Picture Credit: ANI/RepresentativeImage
A new study led by Georgia State University researchers showed that the rates of physical and psychological aggression among couples increased dramatically after the adoption of shelter-in-place regulations during the start of the COVID-19 pandemic.
According to the study, the pandemic led to a six-to-eightfold increase in the incidence of intimate partner assault across the United States. When shelter-in-place restrictions were implemented, physical aggressiveness jumped from two acts per year before the pandemic to 15 actions per year. The number of acts of psychological assault increased from 16 to 96 every year.
The findings show that pandemic-related stress was highly linked to the perpetration of intimate relationship aggression, even among people who were thought to be at low risk.
The study's lead author, Dominic Parrott, professor of psychology and director of the Center for Research on Interpersonal Violence, stated, "If you think about it, that [increase] indicates a huge shift in people's day-to-day lives." "It's the difference between having a bad argument once a month vs twice a week with your partner."
The study, published in the journal Psychology of Violence, is one of the first to show an increase in the perpetration of intimate partner aggression in local communities following the outbreak of the pandemic.
Researchers gathered 510 people in April 2020, at the height of the country's shelter-in-place restrictions, and asked them questions about the time leading up to and following the commencement of COVID-19 in their area. Participants were asked about COVID-19 stresses, physical and psychological aggressiveness toward their partner, and frequent drinking, which is known to enhance aggression, among other things. A sexual or gender minority was identified by about half of the participants.
"People were suddenly under a great deal of stress, and we were fairly clear that this was leading to an increase in hostility and violence," Parrott said. "There is evidence that intimate partner violence increases after natural disasters when basic resources are destroyed and individuals are forced to live in close quarters. Our main goal was to record what was going on as a result of the pandemic."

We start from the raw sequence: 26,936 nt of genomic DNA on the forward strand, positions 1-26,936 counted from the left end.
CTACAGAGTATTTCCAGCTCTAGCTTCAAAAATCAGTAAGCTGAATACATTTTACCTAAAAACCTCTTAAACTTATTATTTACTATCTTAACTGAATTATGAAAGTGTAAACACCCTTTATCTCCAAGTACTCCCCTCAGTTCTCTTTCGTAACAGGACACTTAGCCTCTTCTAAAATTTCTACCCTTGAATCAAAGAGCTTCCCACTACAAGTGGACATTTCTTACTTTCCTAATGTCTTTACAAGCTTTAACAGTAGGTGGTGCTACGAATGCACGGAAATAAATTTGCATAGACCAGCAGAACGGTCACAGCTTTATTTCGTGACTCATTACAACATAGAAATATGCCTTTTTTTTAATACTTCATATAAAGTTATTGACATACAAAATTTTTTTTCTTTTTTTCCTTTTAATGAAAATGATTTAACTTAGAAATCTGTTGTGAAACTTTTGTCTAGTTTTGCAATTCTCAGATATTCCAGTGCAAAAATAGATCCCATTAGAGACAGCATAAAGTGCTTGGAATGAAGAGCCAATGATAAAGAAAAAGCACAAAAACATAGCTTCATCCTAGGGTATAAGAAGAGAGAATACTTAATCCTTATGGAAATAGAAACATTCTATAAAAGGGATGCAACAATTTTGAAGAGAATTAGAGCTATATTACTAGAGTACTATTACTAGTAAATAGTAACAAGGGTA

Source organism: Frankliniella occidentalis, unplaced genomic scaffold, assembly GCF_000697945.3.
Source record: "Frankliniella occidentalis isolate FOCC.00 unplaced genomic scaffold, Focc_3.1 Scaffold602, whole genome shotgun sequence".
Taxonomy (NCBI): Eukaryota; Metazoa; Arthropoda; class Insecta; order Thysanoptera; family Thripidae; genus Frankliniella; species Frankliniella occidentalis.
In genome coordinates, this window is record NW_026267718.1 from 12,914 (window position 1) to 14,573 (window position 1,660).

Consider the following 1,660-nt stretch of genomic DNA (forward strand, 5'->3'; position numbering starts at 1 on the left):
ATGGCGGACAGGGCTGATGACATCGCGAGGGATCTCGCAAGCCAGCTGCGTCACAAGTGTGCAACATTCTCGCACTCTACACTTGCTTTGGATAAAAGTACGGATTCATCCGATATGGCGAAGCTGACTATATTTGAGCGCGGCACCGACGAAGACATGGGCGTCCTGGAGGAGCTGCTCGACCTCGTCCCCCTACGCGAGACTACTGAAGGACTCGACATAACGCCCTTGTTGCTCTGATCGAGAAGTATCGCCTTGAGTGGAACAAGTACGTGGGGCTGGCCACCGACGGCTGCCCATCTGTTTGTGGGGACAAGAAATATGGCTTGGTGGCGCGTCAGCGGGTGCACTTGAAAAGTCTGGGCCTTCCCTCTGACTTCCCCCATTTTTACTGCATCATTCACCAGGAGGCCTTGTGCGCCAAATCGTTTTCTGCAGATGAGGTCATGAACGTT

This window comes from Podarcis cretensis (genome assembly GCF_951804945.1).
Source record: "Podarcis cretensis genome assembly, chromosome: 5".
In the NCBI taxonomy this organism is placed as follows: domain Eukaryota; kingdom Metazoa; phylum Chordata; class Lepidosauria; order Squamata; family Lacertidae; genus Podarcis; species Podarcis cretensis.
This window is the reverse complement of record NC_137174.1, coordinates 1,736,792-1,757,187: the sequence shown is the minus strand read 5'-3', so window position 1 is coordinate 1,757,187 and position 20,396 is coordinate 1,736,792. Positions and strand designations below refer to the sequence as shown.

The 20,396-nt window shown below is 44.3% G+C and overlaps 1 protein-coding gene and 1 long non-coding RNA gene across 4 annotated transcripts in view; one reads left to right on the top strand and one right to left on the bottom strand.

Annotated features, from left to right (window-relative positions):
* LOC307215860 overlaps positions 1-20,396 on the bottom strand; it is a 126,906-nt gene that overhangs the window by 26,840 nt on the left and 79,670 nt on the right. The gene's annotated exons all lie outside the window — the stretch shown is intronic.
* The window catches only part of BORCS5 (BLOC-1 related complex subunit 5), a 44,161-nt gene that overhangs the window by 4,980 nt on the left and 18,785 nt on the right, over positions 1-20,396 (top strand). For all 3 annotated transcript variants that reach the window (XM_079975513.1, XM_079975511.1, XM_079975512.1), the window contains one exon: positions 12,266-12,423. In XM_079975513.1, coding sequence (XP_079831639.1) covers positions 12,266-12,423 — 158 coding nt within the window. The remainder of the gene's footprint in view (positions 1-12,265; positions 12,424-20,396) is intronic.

While heavy drinkers' rates of intimate relationship aggression remained high, COVID-related stress was felt most strongly by non-heavy drinkers. In fact, the link between physical violence and COVID-19 stress after the outbreak was only visible in persons who consumed fewer drinks per day. These data imply that focusing on acute and chronic stress in couples is crucial regardless of their average alcohol intake.
The study's authors suggest that policies aimed at mitigating the pandemic's negative effects, such as economic relief packages or policies that promote access to childcare and healthcare, may lower stress and perpetuate intimate partner aggression. Furthermore, widespread implementation of public health policies focused at preventing the virus's spread may reduce physical and psychological aggressiveness.
"Most people wouldn't think of intimate partner violence as a reason to provide economic relief, but our findings suggest it has the potential to be an effective measure," Parrott said. "The statistics also reveal that in a crisis situation, conventional high-risk groups are not the only ones at danger of perpetrating violence. The pandemic's stress is so widespread and pervasive that it necessitates initiatives or policies that affect large groups of people." The authors believe that as-needed text-messaging therapies could be particularly effective during pandemics when social distance is required.
With inputs from ANI